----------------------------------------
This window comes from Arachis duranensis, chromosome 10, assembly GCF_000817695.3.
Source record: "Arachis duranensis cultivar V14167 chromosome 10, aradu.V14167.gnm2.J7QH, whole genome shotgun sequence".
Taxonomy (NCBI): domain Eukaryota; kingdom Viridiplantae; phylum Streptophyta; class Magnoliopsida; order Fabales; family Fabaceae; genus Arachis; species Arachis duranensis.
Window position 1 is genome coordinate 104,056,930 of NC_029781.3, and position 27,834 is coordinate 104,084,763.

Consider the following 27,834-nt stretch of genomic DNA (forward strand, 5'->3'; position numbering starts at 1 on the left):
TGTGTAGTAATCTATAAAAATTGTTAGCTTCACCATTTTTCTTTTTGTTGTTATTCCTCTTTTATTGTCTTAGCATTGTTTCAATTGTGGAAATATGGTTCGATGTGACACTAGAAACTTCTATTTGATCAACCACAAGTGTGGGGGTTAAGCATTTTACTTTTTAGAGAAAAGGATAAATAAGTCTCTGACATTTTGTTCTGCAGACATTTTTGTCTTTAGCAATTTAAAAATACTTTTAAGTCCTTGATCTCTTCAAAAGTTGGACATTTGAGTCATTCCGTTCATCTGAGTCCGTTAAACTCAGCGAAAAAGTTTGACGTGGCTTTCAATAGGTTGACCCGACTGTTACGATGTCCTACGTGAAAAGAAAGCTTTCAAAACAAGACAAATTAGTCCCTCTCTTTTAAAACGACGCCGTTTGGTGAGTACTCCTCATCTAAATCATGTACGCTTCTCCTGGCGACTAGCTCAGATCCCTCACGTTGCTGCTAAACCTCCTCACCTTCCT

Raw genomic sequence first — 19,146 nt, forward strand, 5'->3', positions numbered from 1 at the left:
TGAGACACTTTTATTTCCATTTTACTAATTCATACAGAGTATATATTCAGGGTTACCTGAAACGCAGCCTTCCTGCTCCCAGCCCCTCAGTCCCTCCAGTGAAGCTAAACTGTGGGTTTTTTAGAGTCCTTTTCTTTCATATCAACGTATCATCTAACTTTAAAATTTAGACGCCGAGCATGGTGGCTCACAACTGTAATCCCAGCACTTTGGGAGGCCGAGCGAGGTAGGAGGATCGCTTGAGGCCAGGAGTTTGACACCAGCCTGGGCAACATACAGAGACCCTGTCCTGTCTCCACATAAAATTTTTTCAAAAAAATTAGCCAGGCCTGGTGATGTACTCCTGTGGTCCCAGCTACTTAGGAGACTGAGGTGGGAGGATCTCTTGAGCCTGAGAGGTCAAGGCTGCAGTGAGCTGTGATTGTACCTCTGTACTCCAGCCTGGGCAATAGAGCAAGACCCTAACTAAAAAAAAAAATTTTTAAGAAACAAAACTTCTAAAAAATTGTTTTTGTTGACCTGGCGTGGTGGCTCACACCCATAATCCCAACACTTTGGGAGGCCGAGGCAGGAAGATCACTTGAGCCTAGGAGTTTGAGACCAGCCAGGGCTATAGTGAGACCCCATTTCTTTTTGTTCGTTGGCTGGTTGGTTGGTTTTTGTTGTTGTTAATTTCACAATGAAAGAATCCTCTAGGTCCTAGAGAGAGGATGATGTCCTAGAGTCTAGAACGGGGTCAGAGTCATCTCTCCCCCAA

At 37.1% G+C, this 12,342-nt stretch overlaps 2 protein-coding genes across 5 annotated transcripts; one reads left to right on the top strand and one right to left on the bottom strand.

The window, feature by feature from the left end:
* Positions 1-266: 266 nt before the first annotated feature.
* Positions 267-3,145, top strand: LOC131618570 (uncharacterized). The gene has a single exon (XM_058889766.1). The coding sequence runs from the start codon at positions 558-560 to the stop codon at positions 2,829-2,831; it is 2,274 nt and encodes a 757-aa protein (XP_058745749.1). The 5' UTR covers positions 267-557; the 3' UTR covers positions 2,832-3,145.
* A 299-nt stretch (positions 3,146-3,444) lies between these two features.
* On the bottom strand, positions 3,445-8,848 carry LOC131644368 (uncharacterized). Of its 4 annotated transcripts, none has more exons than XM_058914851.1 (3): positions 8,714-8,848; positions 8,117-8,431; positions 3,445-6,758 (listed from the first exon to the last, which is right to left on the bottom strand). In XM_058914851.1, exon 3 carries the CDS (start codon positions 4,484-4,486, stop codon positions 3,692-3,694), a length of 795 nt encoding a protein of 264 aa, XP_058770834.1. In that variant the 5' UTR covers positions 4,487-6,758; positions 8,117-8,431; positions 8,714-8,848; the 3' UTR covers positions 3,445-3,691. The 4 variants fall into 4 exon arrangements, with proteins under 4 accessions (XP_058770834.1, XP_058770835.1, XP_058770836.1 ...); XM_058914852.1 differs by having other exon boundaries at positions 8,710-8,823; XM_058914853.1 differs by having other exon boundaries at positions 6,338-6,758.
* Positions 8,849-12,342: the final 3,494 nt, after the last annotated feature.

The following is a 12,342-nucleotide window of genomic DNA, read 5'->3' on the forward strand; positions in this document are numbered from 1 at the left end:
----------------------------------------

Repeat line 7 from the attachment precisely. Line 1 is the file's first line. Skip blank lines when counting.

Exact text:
Raw genomic sequence first — 19,146 nt, forward strand, 5'->3', positions numbered from 1 at the left: